This is a rush transcript from "On the Record," February 25, 2011. This copy may not be in its final form and may be updated.
GRETA VAN SUSTEREN, FOX NEWS HOST: When you think Tea Party, chances are you think Congresswoman Michele Bachmann. She is a Tea Party favorite, and she started on the road addressing Tea Party rallies across America and is the founder of the House Tea Party Caucus. But does the congresswoman think the Tea Party movement is taken seriously on Capitol Hill?
Congresswoman Michele Bachmann went "On the Record."
VAN SUSTEREN: Congresswoman, nice to see you.
REP. MICHELE BACHMANN, R-MINN.: Great to see you, Greta.
VAN SUSTEREN: OK, the Tea Party -- is there a way to explain or put in words the impact it's currently having in the United States Congress?
BACHMANN: It's having a tremendous impact here in the United States Congress. Probably the best way to describe it is we were looking at savings for the taxpayers, and there was going to be a number something less than $100 billion. And all of the Tea Party influence, together with the new freshmen that came in, said, We demand a minimum of $100 billion cuts, and they got it.
VAN SUSTEREN: Do you feel a little bit like the Tea Party, though, is a little bit of a thorn in the side of some members of the Republican Party here in the House, that you're a little annoying?
BACHMANN: Well, you know, it may seem that way at first. But actually, the better results have been coming from that. And I think that leadership has actually appreciated it.
VAN SUSTEREN: The Tea Party sort of evolved. It never had a leader.
People now sort of look to you as being the leader. Do you consider yourself the leader of the Tea Party?
BACHMANN: No, I'm not. I'm not the leaders because the great thing about the Tea Party is that it's truly the American people, and it cuts across party lines. And it's people who aren't political at all. It's people who look to Washington and say, I don't like what these guys and gals are doing. They're spending way too much money. They aren't getting rid of the government takeover of health care. And what's this with us still owning private industries? They're wanting us to change and get away from that. And so they really are keeping us honest.
VAN SUSTEREN: In terms of meetings that you have on the Hill with other members of Congress who are not members of the Tea Party or don't spend a lot of time talking to the Tea Party, do they talk about the Tea Party and realize it's sort of...
BACHMANN: Oh, yes!
VAN SUSTEREN: ... looking over their shoulder?
BACHMANN: Oh, yes. Absolutely, they do. I just came from voting on the floor, and we were just having a conversation about what people back home, who, generally speaking, the people are paying attention right now, consider themselves Tea Party. And they're telling me that they're talking with Tea Party people back home. And we have the Tea Party caucus here.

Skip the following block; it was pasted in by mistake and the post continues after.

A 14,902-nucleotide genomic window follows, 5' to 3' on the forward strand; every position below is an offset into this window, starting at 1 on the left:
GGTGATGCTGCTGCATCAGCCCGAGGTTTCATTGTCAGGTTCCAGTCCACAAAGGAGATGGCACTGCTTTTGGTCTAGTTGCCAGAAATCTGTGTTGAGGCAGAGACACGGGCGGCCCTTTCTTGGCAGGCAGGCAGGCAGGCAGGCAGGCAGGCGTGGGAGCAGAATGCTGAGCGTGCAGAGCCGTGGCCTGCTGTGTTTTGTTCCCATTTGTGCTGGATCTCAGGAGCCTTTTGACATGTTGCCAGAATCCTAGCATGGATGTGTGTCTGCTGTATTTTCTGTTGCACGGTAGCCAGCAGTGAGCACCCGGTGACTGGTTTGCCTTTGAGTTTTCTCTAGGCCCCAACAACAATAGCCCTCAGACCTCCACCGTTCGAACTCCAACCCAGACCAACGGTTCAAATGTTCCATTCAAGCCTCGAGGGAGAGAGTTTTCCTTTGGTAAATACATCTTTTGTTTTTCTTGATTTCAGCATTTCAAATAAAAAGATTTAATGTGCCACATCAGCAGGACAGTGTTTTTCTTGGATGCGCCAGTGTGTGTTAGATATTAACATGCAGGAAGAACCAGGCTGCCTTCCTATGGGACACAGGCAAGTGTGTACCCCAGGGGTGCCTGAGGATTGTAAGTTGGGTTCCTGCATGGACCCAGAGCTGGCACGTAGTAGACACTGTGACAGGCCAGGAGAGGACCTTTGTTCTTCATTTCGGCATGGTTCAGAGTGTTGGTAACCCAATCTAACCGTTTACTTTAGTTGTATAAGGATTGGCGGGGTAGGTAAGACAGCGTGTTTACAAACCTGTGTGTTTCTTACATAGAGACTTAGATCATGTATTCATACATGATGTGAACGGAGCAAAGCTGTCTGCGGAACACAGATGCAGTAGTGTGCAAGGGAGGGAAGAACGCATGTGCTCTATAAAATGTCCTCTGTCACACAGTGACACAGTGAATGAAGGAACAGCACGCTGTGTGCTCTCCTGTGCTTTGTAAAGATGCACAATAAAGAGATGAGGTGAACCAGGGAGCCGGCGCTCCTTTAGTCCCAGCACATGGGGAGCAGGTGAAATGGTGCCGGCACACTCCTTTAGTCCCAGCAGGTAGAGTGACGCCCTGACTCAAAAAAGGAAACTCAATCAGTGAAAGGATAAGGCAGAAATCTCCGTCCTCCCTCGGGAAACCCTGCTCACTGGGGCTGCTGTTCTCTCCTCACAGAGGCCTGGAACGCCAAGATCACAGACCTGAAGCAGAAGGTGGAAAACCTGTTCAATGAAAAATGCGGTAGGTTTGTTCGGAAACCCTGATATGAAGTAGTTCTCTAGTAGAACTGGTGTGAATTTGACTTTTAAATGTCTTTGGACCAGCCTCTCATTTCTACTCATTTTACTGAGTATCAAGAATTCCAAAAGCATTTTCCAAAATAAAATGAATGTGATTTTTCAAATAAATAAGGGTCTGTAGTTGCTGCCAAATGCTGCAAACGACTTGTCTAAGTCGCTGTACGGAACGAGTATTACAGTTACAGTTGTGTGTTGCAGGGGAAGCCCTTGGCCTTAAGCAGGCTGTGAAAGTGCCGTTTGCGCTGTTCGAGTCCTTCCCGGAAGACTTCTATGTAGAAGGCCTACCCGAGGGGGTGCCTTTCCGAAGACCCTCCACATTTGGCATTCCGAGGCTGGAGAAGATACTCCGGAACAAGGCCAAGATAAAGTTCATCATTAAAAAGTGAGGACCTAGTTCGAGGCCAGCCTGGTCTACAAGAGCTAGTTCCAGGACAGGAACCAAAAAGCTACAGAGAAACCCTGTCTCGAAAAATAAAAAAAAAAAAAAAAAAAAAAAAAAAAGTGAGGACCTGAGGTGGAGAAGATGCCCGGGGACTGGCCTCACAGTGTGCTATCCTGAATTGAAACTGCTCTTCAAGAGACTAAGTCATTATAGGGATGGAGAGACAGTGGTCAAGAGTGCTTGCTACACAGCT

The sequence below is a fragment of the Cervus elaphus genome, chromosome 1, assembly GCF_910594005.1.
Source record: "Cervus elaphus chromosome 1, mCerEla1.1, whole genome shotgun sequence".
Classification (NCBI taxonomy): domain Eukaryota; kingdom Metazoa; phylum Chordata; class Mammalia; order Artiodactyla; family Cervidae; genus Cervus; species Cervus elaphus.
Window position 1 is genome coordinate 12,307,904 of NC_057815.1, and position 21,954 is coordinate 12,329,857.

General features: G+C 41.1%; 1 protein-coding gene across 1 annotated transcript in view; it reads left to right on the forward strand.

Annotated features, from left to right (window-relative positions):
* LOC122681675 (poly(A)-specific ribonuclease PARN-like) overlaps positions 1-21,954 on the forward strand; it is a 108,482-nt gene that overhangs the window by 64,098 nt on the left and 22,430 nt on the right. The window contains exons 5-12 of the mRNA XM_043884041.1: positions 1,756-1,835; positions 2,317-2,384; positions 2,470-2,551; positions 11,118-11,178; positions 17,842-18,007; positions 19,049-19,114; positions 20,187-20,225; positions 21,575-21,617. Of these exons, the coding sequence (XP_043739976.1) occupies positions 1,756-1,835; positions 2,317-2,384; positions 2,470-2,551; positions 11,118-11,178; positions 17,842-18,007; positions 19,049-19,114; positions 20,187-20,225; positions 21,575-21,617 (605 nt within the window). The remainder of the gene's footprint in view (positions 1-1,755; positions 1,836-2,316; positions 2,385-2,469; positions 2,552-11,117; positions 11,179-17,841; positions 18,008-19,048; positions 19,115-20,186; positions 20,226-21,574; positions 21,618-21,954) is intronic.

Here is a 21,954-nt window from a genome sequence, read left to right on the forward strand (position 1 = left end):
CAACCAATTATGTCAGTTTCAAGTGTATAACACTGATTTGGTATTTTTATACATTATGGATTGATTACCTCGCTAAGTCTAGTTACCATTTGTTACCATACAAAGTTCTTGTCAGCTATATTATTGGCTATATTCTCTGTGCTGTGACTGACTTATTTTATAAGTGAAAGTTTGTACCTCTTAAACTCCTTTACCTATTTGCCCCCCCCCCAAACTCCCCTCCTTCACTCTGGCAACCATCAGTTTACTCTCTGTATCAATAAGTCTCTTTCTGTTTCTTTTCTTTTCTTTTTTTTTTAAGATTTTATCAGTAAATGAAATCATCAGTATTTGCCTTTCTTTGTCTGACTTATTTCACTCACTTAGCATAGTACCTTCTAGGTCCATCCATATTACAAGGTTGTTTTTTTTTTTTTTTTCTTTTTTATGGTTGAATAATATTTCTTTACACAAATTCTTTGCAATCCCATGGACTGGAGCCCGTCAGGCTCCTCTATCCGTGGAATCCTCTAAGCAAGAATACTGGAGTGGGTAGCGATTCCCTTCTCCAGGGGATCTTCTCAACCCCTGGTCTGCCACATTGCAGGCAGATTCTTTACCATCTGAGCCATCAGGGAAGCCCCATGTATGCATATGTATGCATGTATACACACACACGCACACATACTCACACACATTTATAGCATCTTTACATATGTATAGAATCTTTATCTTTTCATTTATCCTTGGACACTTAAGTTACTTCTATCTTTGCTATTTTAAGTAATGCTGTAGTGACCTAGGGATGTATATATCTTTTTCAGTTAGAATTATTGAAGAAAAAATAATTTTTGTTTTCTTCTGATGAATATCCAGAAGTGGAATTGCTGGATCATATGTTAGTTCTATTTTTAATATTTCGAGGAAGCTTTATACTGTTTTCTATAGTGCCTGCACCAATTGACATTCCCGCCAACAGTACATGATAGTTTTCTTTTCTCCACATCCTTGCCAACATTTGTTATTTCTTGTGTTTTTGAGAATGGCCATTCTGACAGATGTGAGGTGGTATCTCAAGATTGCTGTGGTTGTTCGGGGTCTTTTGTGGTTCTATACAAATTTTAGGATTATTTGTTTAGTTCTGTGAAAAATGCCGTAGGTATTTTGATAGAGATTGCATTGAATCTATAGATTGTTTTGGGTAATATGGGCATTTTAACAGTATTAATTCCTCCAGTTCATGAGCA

So part of our Tea Party Caucus is, again, we're the listening ear of the American people, we're not necessarily their mouthpiece. So we're inviting them in. We're inviting people from all across the country. And we're trying to put the technology together right now, Greta, so that people from all across the country can have a national town hall with us on a regular basis. So I'm trying to get that implemented, and then we want to let people know how they can access whatever the address is or the phone number. And we'll do that and we'll have national town halls on a regular basis because how great in real time if people could talk to their members of Congress about legislation that comes up, say, this week.
VAN SUSTEREN: Would you agree that the Tea Party is a subset of the Republican Party and some independents? There are very few Democrats.
Would you agree with that?
BACHMANN: I would say there actually were more Democrats than what you would think, a tremendous number of people who maybe aren't, like, hard-line Democrats, but they have voted for, let's say, President Obama in the past. They've decided this is not what they bargained for, and so they were part of the effort that gave the so-called shellacking in November. They voted for people who are not for the current agenda in Washington.
And it really is. I mean, it is truly Democrats, truly independents, apolitical people, and even, like, Constitution Party people and libertarians. It is the broadest section of the American electorate that there is right now.
VAN SUSTEREN: Do you have the sense that the Tea Party people have become Tea Party, some of them, to a large extent because they feel the Republican Party, which (INAUDIBLE) principles that they adopt, has strayed?
BACHMANN: Oh, sure. Yes, I think...
VAN SUSTEREN: ... disappointment with the Republican Party
BACHMANN: It's a disappointment party, you might say, in some ways.
You know, they're disappointed, but really, these are the greatest people in the world, Greta, because they really are forward-looking, thinking.
They're very worried about the debt, and they should be. They're very worried with the overspending. They don't see that Congress here quite gets it when they look at these new staggering numbers that are coming out about the new budget in 2012. So they want to know, are we going to listen to them or we're going to do something about it?
VAN SUSTEREN: Are they more activist, then? Is that a way to describe them?
BACHMANN: Yes. Very. Yes.
VAN SUSTEREN: ... Some people who would just go out and vote every two years. ...
BACHMANN: No, they're highly activist. As a matter of fact, you won't believe the number of members here who tell me when they go home, they'll have a Tea Party meeting and 600 people will come, 2,000 people will come. This is not a couple of Augusts ago in summer. This is now. This is happening every weekend. Members across the country are going home, having meetings like we all have over the weekends, and they're getting 600 and 1,000 people to show up at their meeting.